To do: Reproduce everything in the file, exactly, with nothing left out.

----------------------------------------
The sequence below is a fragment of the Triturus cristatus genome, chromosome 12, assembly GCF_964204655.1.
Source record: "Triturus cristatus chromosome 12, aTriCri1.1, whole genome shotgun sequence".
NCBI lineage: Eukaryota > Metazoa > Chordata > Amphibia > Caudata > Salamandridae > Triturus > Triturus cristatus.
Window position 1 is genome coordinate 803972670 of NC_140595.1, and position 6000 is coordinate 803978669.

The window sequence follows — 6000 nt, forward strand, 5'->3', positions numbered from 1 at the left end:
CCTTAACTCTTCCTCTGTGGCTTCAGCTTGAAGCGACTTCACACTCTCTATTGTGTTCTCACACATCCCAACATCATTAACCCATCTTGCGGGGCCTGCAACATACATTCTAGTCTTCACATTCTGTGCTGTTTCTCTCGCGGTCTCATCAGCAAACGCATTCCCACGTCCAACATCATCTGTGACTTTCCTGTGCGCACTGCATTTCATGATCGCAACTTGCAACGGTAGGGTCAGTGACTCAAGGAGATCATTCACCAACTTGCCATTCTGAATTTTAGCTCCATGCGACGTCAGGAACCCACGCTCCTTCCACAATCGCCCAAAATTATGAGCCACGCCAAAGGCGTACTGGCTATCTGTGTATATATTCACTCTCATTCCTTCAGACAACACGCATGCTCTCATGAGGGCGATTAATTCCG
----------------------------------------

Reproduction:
The sequence below is a fragment of the Triturus cristatus genome, chromosome 12, assembly GCF_964204655.1.
Source record: "Triturus cristatus chromosome 12, aTriCri1.1, whole genome shotgun sequence".
NCBI lineage: Eukaryota > Metazoa > Chordata > Amphibia > Caudata > Salamandridae > Triturus > Triturus cristatus.
Window position 1 is genome coordinate 803972670 of NC_140595.1, and position 6000 is coordinate 803978669.

The window sequence follows — 6000 nt, forward strand, 5'->3', positions numbered from 1 at the left end:
CCTTAACTCTTCCTCTGTGGCTTCAGCTTGAAGCGACTTCACACTCTCTATTGTGTTCTCACACATCCCAACATCATTAACCCATCTTGCGGGGCCTGCAACATACATTCTAGTCTTCACATTCTGTGCTGTTTCTCTCGCGGTCTCATCAGCAAACGCATTCCCACGTCCAACATCATCTGTGACTTTCCTGTGCGCACTGCATTTCATGATCGCAACTTGCAACGGTAGGGTCAGTGACTCAAGGAGATCATTCACCAACTTGCCATTCTGAATTTTAGCTCCATGCGACGTCAGGAACCCACGCTCCTTCCACAATCGCCCAAAATTATGAGCCACGCCAAAGGCGTACTGGCTATCTGTGTATATATTCACTCTCATTCCTTCAGACAACACGCATGCTCTCATGAGGGCGATTAATTCCG